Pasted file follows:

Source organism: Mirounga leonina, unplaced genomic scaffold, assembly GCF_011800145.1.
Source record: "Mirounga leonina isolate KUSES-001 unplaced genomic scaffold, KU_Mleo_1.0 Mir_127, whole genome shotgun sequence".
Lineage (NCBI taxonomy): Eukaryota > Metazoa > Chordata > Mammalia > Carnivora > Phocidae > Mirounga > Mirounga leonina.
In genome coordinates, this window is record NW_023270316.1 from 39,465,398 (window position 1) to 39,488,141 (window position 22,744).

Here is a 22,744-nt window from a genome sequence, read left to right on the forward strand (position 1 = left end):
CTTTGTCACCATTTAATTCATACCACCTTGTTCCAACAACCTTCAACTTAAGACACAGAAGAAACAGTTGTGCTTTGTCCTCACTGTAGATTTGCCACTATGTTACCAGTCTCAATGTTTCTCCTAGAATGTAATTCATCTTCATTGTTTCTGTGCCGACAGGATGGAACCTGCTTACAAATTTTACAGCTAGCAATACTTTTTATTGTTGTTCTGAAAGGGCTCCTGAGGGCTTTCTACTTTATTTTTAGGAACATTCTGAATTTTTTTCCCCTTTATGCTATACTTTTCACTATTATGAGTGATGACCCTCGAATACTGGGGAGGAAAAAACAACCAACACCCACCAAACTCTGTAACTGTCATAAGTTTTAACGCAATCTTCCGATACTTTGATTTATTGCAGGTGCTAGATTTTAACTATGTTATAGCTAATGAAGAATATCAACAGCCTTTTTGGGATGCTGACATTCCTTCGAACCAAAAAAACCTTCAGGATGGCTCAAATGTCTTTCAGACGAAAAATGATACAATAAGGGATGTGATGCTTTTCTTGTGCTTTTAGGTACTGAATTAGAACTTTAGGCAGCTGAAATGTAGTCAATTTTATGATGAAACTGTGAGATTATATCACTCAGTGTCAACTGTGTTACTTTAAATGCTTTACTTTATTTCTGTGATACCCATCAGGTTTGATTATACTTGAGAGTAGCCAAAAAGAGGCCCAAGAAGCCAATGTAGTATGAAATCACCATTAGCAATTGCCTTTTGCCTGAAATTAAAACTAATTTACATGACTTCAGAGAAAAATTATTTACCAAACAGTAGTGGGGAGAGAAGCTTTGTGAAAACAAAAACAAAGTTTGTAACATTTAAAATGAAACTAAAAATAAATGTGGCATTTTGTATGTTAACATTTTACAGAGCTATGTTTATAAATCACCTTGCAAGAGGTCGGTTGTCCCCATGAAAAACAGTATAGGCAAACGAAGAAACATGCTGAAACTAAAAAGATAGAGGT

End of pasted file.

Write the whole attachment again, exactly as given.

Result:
Source organism: Mirounga leonina, unplaced genomic scaffold, assembly GCF_011800145.1.
Source record: "Mirounga leonina isolate KUSES-001 unplaced genomic scaffold, KU_Mleo_1.0 Mir_127, whole genome shotgun sequence".
Lineage (NCBI taxonomy): Eukaryota > Metazoa > Chordata > Mammalia > Carnivora > Phocidae > Mirounga > Mirounga leonina.
In genome coordinates, this window is record NW_023270316.1 from 39,465,398 (window position 1) to 39,488,141 (window position 22,744).

Here is a 22,744-nt window from a genome sequence, read left to right on the forward strand (position 1 = left end):
CTTTGTCACCATTTAATTCATACCACCTTGTTCCAACAACCTTCAACTTAAGACACAGAAGAAACAGTTGTGCTTTGTCCTCACTGTAGATTTGCCACTATGTTACCAGTCTCAATGTTTCTCCTAGAATGTAATTCATCTTCATTGTTTCTGTGCCGACAGGATGGAACCTGCTTACAAATTTTACAGCTAGCAATACTTTTTATTGTTGTTCTGAAAGGGCTCCTGAGGGCTTTCTACTTTATTTTTAGGAACATTCTGAATTTTTTTCCCCTTTATGCTATACTTTTCACTATTATGAGTGATGACCCTCGAATACTGGGGAGGAAAAAACAACCAACACCCACCAAACTCTGTAACTGTCATAAGTTTTAACGCAATCTTCCGATACTTTGATTTATTGCAGGTGCTAGATTTTAACTATGTTATAGCTAATGAAGAATATCAACAGCCTTTTTGGGATGCTGACATTCCTTCGAACCAAAAAAACCTTCAGGATGGCTCAAATGTCTTTCAGACGAAAAATGATACAATAAGGGATGTGATGCTTTTCTTGTGCTTTTAGGTACTGAATTAGAACTTTAGGCAGCTGAAATGTAGTCAATTTTATGATGAAACTGTGAGATTATATCACTCAGTGTCAACTGTGTTACTTTAAATGCTTTACTTTATTTCTGTGATACCCATCAGGTTTGATTATACTTGAGAGTAGCCAAAAAGAGGCCCAAGAAGCCAATGTAGTATGAAATCACCATTAGCAATTGCCTTTTGCCTGAAATTAAAACTAATTTACATGACTTCAGAGAAAAATTATTTACCAAACAGTAGTGGGGAGAGAAGCTTTGTGAAAACAAAAACAAAGTTTGTAACATTTAAAATGAAACTAAAAATAAATGTGGCATTTTGTATGTTAACATTTTACAGAGCTATGTTTATAAATCACCTTGCAAGAGGTCGGTTGTCCCCATGAAAAACAGTATAGGCAAACGAAGAAACATGCTGAAACTAAAAAGATAGAGGT